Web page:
Protection Of Australia From Growing Threat Of Infectious Disease

Due to the large outbreaks and threats occuring by malaria; scientists join hands to protect Australia from growing threat of infectious disease. Initiating better protect and rapidly respond to the growing global risk of emergent infectious diseases which can spread to humans through animals and insects. Increased surveillance of wildlife, improving disease monitoring; and more extensive field-basing sampling are some of the initiatives being targeting by the new project.

Northern Australia is at increased risk of infectious diseases found in South East Asia because of its close proximity to Asia, potentially providing a gateway to the rest of Australia. Australia’s susceptibility is also increased because of global mobility, growing trade, increased urbanisation leading to human encroachment into wildlife habitats, expanding agricultural development including the rise of peri-urban farming, as well as environmental and land use changes.

Threat of infectious disease

This collaboration will create an integrated northern and southern research capability that will be pivotal in helping to strengthen Australia’s preparedness and response to emerging infectious diseases. The global annual incidence of zoonotic infectious disease outbreaks; has increased by more than 300% since the 1980s; This worrying trend is now seeing as a global and national health security risk; with recent global outbreaks include Ebola virus disease; highly pathogenic avian influenza (bird flu); and severe acute respiratory syndrome (SARS).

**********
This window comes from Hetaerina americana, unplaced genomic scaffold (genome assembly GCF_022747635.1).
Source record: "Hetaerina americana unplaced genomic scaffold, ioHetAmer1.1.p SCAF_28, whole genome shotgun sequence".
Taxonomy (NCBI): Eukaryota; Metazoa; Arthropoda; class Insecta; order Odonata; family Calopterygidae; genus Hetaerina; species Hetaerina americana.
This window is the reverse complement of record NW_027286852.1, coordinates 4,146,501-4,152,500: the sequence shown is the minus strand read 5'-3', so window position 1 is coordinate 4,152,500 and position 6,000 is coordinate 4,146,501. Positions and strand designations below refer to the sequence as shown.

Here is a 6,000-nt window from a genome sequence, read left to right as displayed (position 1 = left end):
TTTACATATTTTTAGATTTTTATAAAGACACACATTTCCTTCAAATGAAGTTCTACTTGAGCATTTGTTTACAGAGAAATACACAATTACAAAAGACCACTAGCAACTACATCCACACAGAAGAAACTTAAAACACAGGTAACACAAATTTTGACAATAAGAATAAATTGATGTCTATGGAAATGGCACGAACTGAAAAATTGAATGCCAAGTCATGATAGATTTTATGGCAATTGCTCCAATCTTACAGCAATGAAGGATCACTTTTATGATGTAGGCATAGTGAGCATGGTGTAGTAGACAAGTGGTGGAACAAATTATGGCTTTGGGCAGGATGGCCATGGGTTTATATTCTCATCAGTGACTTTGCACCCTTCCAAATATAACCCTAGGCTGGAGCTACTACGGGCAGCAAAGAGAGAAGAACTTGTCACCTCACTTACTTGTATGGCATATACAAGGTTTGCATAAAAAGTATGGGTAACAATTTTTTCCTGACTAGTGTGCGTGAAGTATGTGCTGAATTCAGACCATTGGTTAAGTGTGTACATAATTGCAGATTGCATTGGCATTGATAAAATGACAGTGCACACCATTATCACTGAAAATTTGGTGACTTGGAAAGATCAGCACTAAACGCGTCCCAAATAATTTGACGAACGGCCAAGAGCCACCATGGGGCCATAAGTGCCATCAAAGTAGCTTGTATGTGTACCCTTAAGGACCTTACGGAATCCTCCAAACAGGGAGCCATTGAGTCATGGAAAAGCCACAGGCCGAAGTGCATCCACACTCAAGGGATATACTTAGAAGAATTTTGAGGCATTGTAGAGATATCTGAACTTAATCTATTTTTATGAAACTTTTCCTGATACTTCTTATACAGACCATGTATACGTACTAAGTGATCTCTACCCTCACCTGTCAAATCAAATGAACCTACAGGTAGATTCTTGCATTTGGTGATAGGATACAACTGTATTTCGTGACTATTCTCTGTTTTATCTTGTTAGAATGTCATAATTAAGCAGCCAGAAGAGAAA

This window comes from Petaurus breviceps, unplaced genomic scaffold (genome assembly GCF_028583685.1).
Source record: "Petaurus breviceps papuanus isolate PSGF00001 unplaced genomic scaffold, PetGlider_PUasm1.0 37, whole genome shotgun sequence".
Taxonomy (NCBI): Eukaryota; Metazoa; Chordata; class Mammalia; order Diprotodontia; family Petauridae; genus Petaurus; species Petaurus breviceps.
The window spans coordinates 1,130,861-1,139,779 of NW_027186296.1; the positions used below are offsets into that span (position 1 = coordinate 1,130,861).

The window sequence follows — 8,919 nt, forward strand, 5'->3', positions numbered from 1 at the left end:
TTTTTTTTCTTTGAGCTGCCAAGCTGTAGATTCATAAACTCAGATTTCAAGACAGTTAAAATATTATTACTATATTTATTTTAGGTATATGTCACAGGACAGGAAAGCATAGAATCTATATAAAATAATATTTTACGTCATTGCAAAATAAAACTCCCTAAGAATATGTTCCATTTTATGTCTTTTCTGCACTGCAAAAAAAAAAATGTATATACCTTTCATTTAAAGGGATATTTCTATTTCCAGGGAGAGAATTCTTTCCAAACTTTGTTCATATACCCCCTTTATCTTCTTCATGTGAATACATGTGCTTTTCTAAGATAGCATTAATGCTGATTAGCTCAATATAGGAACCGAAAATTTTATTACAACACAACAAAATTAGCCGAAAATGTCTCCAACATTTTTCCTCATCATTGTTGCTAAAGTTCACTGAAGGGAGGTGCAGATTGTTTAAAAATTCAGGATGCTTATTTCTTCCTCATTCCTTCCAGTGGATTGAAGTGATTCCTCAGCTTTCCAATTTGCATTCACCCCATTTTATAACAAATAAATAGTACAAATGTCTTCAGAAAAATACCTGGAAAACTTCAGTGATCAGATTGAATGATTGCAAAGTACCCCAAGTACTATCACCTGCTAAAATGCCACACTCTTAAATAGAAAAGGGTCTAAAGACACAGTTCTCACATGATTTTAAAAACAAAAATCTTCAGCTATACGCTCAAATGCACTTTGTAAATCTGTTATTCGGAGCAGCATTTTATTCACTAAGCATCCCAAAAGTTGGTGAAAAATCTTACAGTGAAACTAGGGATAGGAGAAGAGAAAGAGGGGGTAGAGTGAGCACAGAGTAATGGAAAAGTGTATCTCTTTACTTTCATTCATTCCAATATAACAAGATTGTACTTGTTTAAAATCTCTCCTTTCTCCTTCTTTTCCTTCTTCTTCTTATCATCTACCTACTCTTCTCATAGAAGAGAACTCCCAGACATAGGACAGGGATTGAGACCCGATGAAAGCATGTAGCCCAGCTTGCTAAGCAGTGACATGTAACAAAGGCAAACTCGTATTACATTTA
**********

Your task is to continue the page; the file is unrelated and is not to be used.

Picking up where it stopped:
Commitment to collaboration

But bringing together world-class capabilities from the north and south of Australia; the program will connect JCU’s College of Public Health, Medicinal and Veterinary Sciences in Townsville with two CSIRO facilities; but the Australian Tropical Sciences and Innovation Precinct (ATSIP) in Townsville and the Australian Animal Health Laboratory (AAHL) in Geelong.

However, JCU and CSIRO will share knowledge and training opportunities to foster an agile team of experts able to respond rapidly to emerging infectious disease events in the future. But the CSIRO Board met in Townsville this week and welcomed the announcement. CSIRO Chair; David Thodey AO, said CSIRO’s wide-ranging expertise, broad geographical footprint; and commitment to collaboration can connect knowledge and research capability from Northern Australia to Victoria for the benefit of the whole country.